1. Beancounter in Texas

        Agreed. We listed typing 40WPM and organized as two required skills for a job & turns out, the hired person hunts/pecks and is so disorganized that he misses deadlines. Poor screening on our part for not requiring a typing test, but how does one qualify that they will be organized, or work well with teams before hiring? I guess references will serve for those qualifications, if they’re honest.

        1. J.

          I’m the OP. Thanks to everyone for responding to my questions!

          What do people think about my strategy of responding to those requirements on the cover letter? Many of my most meaningful experiences happened in class or during volunteering for events. It’s not convenient to put them on the resume. I usually list some of the requirements on the cover letter and respond to them in a Q&A fashion.

      1. Biff

        You shouldn’t work in measured goods then (by the yard, by the foot, etc.) Of course, you already know that. But if you’d read a listing where that was buried in 10-20 other traits… would you have known to NOT apply?

        1. Puddin

          Would I apply? Most likely not, because this is a true deficit of mine that most likely cannot be solved with training, change in process, better tools, etc. However, if everything else were dream job material, then yeah I would at least apply. I’m kooky like that.

          1. Biff

            Followup question — would you respond to the listing I created, with just the five traits? If not, then I kind of proved the point — succinct job ad is more likely to get the employer what they want.

  6. Jillociraptor

    I spend a big chunk of my first interview with candidates asking the same question over and over: “How did you know that was successful?” Take the list of things you did, and explain to me in your application materials how you know you did them well.

    I think there’s this tendency to think of the application process as this opaque game where hiring managers could be asking for anything, and you just need to do your best, but honestly it’s really simple. You are an expert on your prior experience and strengths. I’m an expert on this position. I need you to succinctly convey the information from your expertise to help me make a decision based on my expertise. This is a skill most people use in their jobs too (in fact I use evidence from the application materials to evaluate how good candidates are at it!).

  7. Beancounter in Texas

    I think the answer to the OP’s question is, “No, there really isn’t way other than having [work] experience to demonstrate those skills.” Alison’s answer is a good one, but it requires experience of some kind. If you’re utilizing those traits in college and you’re applying for your first post-college job, list how you utilized those skills in college. For example, I’ve got on my resume:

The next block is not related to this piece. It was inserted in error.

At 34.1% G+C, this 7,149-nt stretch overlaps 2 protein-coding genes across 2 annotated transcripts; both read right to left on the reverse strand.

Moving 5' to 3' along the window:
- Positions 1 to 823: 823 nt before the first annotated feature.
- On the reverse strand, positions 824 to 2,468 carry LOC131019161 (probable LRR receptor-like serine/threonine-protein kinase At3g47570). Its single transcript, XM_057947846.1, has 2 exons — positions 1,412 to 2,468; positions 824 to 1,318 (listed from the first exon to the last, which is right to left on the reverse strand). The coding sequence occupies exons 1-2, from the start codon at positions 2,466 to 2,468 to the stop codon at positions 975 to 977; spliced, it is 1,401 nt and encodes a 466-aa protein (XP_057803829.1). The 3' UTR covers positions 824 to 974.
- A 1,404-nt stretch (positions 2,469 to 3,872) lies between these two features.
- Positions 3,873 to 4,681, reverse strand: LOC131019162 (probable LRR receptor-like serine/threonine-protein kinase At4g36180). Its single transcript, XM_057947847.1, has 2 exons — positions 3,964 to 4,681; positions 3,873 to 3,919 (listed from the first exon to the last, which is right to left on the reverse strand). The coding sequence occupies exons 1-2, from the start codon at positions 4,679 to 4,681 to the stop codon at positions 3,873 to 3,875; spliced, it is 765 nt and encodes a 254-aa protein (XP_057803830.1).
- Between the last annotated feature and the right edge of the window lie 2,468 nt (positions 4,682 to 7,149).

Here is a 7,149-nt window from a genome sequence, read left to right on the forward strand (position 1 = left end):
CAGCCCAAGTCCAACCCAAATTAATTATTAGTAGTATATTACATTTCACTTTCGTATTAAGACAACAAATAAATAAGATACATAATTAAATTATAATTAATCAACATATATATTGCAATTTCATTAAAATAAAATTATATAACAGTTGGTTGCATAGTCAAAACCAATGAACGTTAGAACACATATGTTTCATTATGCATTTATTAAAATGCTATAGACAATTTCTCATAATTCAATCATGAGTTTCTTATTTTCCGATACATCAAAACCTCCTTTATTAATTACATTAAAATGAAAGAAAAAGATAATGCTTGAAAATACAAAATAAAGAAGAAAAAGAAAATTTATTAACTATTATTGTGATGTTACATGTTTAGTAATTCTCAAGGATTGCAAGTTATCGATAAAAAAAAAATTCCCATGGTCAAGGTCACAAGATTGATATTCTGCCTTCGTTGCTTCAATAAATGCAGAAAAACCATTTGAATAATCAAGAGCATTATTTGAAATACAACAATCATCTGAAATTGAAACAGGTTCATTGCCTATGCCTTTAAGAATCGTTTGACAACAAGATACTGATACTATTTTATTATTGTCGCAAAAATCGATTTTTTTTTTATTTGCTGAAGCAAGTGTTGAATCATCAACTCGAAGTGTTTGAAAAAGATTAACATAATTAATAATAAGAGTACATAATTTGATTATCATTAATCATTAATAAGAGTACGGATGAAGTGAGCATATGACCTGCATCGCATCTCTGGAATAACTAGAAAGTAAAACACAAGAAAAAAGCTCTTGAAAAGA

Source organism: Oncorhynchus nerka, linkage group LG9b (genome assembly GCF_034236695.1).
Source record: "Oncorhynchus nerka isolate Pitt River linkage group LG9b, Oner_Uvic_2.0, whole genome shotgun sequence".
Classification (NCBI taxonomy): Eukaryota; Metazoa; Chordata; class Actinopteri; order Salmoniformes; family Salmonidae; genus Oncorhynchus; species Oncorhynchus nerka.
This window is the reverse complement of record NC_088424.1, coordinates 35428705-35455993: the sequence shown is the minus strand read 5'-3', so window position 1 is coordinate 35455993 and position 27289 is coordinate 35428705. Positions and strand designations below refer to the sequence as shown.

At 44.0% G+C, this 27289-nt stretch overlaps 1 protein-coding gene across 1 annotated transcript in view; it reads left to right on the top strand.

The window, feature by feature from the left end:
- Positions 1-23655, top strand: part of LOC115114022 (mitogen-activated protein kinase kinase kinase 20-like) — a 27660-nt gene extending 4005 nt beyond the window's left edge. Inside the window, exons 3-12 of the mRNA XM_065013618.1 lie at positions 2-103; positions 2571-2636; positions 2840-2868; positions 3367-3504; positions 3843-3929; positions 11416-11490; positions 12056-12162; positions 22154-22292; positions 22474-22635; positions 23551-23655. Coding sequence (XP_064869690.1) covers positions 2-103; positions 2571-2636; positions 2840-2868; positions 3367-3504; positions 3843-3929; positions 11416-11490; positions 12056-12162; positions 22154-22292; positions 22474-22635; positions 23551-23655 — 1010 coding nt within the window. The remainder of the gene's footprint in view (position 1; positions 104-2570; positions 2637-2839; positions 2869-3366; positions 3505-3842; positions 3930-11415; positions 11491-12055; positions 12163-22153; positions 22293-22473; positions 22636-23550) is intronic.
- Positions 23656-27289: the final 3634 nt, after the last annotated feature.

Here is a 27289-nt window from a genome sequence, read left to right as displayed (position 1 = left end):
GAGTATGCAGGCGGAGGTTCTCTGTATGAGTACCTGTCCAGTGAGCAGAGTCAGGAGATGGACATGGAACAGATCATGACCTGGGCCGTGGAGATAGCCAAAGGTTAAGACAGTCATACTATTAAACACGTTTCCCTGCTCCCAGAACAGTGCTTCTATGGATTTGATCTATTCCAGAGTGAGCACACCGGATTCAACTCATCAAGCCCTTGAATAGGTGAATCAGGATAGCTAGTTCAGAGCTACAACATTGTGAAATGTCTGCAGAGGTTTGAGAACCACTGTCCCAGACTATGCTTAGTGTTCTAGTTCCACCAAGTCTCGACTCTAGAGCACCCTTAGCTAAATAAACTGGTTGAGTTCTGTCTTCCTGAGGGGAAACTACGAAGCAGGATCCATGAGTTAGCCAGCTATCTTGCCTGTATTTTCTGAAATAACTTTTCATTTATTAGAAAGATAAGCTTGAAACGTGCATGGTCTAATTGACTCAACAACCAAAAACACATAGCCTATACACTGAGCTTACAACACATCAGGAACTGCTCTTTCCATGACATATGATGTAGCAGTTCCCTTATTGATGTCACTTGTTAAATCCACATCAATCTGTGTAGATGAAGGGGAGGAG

– Streamlined processes in QuickBooks that were previously tracked manually or in Excel
    – Restructured dysfunctional accounting department to accurate, current books with smooth operating processes

    What did I really do?

    On the first item, I setup a liability account in QuickBooks and trained employees on how to record the debits & credits to that account. I found it very simple, but the fact that it hadn’t been done in years shows that someone thought it was too complicated (or didn’t know how to do it).

    On the second item, the books were an absolute mess. When I hired, there was not a single liability or bank account that was correct. The accounting system was integrated with headquarters (which tripped up a lot of previous bookkeepers). I learned out how the system was supposed to work, adjusted as needed to get to a clean starting point, locked the books down & then trained my help with the correct way of booking things.

    Maybe talking to someone about how you work with the traits you possess in plain English will help you get it into a short statement on a resume.

  8. Nethwen

    I cleared a six-year backlog for something that should never have been allowed to become a backlog. I worry that if I include this on my resume or in an interview, it will come across as talking badly about my boss. Anyone in my industry should immediately think, “Why did the boss allow that?!” I’ve compromised by saying I cleared a backlog and implemented a process for the task to be completed on a schedule without specifying how much of a backlog it was. Plus, it took me a year to clear which is only impressive if you have worked for my boss.

    1. Megan

      I know what you mean! I’ve been trying to find a way to express “turned this position from a bottomless pit of despair into a streamlined and efficient breeze of a job” without putting down the people who had the position before me.

  9. Leah

    It’s good to have these examples and what quality they relate to figured out for interviews as well. Then when you get the string of, “Tell me about a time when you…” questions that will likely be a significant part of your interviews, if my interviews are anything to go by.

    Interviewers really ought to go easy on using that question opening. It sounds natural and conversational the first time but I was once asked it 6 times in a row and it immediately felt dry and stiff.

  10. voluptuousfire

    Thank you for posting this! I’ve not really gotten a good response to my resume lately but I added some numbers that were relevant to my positions and changed around some things and it looks much better. Qualifying things a bit hopefully will help!

Comments are closed.